January: Feasting and Keeping Warm
Hours of Henry VIII, in Latin
Illuminated by Jean Poyer
256 x 180 mm
The Dannie and Hettie Heineman Collection; deposited in 1962, given in 1977
MS H.8 (fol. 1)
Illuminated around 1500 by the artist Jean Poyer, The Hours of Henry VIII receives its name from the possible but unproven eighteenth-century tradition that holds King Henry of England once owned this splendid manuscript. By following the simple instructions, you can explore every painting of this Renaissance masterpiece and learn how Books of Hours helped their readers to pray.
Books of Hours contain more or less standard texts—Calendar, Gospel Lessons, Hours of the Virgin, Hours of the Cross, Hours of the Holy Spirit, Penitential Psalms with Litany, Office of the Dead, and Suffrages—as well as a number of common accessory prayers. Based on the frequency and variety of added devotions, it appears that scribes included these for owners who wished to personalize their prayer books.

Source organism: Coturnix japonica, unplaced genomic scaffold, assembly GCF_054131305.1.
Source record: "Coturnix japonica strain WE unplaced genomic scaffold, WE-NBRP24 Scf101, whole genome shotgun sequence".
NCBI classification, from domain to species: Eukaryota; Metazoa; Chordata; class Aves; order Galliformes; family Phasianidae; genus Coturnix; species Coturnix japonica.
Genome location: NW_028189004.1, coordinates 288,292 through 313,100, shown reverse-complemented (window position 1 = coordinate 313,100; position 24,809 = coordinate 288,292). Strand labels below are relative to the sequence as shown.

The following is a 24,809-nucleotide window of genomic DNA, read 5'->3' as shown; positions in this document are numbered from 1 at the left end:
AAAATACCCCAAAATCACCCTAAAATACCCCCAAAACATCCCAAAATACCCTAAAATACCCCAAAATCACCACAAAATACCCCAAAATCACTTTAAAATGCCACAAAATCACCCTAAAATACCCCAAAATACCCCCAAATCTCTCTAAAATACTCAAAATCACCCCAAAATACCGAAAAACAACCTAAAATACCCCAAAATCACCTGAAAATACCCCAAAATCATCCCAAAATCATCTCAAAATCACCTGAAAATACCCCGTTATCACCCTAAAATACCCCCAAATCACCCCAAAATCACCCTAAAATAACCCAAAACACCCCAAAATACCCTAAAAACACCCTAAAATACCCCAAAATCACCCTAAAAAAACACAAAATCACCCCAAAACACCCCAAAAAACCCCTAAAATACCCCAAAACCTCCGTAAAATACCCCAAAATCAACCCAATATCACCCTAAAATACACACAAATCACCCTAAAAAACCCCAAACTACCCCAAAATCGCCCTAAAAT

January: Feasting and Keeping Warm (fol. 1)
Calendars in Books of Hours do not demarcate time by enumerating the days from the first to the last of the month, as seen in this January page, but, rather list the important liturgical feasts of the month.
Inside, the lord of the house sits at his meal, his back to the hearth,as his wife, closer to the fire, warms her hands.
While a heavy snow covers the land, a laborer carries a few logs from the woodpile into the manor.
When Calendars in Horea (Latin for "Hours") were illustrated, they followed a tradition of depicting two vignettes in each month: the sign of the zodiac and the activity, usually agrarian, commonly undertaken during the season.
The borders illustrate some of January's major feasts, including, at top left, the Circumcision (feast on January 1). At bottom center is the zodiacal sign Aquarius, the Water Carrier.